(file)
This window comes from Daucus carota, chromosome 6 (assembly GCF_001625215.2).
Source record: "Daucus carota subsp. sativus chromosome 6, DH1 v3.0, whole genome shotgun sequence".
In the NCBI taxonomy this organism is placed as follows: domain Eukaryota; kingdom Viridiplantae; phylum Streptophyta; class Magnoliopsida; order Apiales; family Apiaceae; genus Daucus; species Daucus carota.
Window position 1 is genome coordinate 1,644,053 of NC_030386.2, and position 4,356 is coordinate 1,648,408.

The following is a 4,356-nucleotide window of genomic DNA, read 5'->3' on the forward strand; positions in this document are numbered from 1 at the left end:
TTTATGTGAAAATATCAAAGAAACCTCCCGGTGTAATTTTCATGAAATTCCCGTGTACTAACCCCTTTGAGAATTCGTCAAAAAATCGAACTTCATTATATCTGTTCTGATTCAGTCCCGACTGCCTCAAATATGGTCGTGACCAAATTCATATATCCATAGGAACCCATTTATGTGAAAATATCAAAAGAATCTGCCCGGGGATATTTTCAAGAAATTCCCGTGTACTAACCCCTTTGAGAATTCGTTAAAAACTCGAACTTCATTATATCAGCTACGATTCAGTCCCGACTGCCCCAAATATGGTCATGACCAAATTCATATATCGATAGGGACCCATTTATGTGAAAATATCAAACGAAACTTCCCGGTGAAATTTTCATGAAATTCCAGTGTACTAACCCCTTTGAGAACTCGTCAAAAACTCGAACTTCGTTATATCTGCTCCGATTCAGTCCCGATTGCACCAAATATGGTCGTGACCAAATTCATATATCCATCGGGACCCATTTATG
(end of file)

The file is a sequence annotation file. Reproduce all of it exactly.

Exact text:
This window comes from Daucus carota, chromosome 6 (assembly GCF_001625215.2).
Source record: "Daucus carota subsp. sativus chromosome 6, DH1 v3.0, whole genome shotgun sequence".
In the NCBI taxonomy this organism is placed as follows: domain Eukaryota; kingdom Viridiplantae; phylum Streptophyta; class Magnoliopsida; order Apiales; family Apiaceae; genus Daucus; species Daucus carota.
Window position 1 is genome coordinate 1,644,053 of NC_030386.2, and position 4,356 is coordinate 1,648,408.

The following is a 4,356-nucleotide window of genomic DNA, read 5'->3' on the forward strand; positions in this document are numbered from 1 at the left end:
TTTATGTGAAAATATCAAAGAAACCTCCCGGTGTAATTTTCATGAAATTCCCGTGTACTAACCCCTTTGAGAATTCGTCAAAAAATCGAACTTCATTATATCTGTTCTGATTCAGTCCCGACTGCCTCAAATATGGTCGTGACCAAATTCATATATCCATAGGAACCCATTTATGTGAAAATATCAAAAGAATCTGCCCGGGGATATTTTCAAGAAATTCCCGTGTACTAACCCCTTTGAGAATTCGTTAAAAACTCGAACTTCATTATATCAGCTACGATTCAGTCCCGACTGCCCCAAATATGGTCATGACCAAATTCATATATCGATAGGGACCCATTTATGTGAAAATATCAAACGAAACTTCCCGGTGAAATTTTCATGAAATTCCAGTGTACTAACCCCTTTGAGAACTCGTCAAAAACTCGAACTTCGTTATATCTGCTCCGATTCAGTCCCGATTGCACCAAATATGGTCGTGACCAAATTCATATATCCATCGGGACCCATTTATG